Why not always shoot wide open with m4/3s?

Started Aug 6, 2012 | Discussions thread
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Re: Why not always shoot wide open with m4/3s?
In reply to bowportes, Aug 6, 2012

For the prime lenses(F2.5 and below) that is correct you typically would not be able to shoot in true wide open in VERY bright sunlight. However, it definitely is not common that you need to stop down much past F2.8 if you are willing to let your shutter speed go all the way to 1/4000th.

F2.8 is about as wide as you can affectively go with very bright sunlight and regular mechanical shutter speeds(1/4000th of second).

Now if you are talking about inducing motion blur with slow shutter durations then yes you would need much smaller apertures. I hadn’t really considered that as a scenario. I accept that in that scenario you might need apertures that go past the point of maximum sharpness.

Please look at the links I cited above. All of the m4/3s lenses that dpreview has tested reach their maximum sharpness in less than 1 stop from their wide open aperture. Like I said before stopping down 1/3rd of a stop or 2/3rds of a stop is understandable to get maximum sharpness. Stopping down 1 stop or more just does not give you a sharper image with more detail for any of the Panasonic m4/3s lenses.

In addition stopping down 1 extra stop is really not changing your depth of field noticeably with the current m4/3s lenses unless you are talking about the macro lenses. And once you stop down past 2 stops you are deteriorating sharpness and resolution with diffraction.

Other than the two rare instances I described above(motion blur and macro images) I don’t see a reason to shoot in any mode other than Shutter priority with Auto ISO. That will typically select wide open unless you are in very bright sunlight where it will usually select within 1-2 stops of wide open.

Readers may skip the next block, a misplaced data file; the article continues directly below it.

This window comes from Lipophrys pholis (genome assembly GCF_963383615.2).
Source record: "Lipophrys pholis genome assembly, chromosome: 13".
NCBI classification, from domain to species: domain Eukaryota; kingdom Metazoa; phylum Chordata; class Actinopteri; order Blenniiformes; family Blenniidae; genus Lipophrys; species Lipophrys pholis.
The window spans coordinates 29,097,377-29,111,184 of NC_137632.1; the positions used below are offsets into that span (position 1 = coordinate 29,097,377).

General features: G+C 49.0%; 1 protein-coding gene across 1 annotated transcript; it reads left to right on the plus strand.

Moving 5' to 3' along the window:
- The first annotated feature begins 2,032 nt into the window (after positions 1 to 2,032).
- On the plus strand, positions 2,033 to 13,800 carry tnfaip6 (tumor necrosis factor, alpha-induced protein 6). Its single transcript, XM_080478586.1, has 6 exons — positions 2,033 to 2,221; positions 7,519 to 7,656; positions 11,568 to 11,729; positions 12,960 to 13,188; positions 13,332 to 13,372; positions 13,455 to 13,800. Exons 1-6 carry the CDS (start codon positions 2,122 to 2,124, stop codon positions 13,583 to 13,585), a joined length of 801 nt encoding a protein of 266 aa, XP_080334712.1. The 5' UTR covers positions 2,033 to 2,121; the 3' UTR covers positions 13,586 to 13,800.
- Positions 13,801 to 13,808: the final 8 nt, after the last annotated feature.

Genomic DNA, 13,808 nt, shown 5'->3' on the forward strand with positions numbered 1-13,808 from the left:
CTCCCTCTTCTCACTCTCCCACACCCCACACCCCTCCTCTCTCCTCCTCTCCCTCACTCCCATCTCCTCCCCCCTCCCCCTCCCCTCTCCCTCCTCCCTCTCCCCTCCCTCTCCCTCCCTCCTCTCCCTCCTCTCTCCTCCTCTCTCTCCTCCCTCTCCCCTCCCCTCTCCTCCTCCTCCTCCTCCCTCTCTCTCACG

Can you guys post some examples(other than motion blur and macro) of situations where shooting at or very near wide open would present an issue with the image?

bowportes wrote:

mpgxsvcd wrote:

With Shutter priority I can change both shutter and ISO in 1/3 stops with a single button turn. That is very fast and effective especially in drastically changing light.

This doesn't make much sense to me.

I shoot in S (shutter priority) mode with Panny cameras a lot. In broad daylight, if ISO is set to Auto and you are in S mode, increasing or decreasing the shutter speed typically modifies the aperture setting rather than the ISO, which remains at 160. It is only in dimmer light, when the aperture has already opened to the maximum at ISO 160, when increasing the SS will bump up the Auto ISO as you describe. In many cases there is enough sunlight that it is impossible to take shots at maximum aperture without a neutral density filter.

F5.6 on most m4/3 lenses will give sharp results and considerable DOF.

Having greater DOF at f2.8 compared to full-frame cams can be an advantage as well as a disadvantage for M4/3. Depends on whether you're looking for selective blurring or greater range of focus in your shot.

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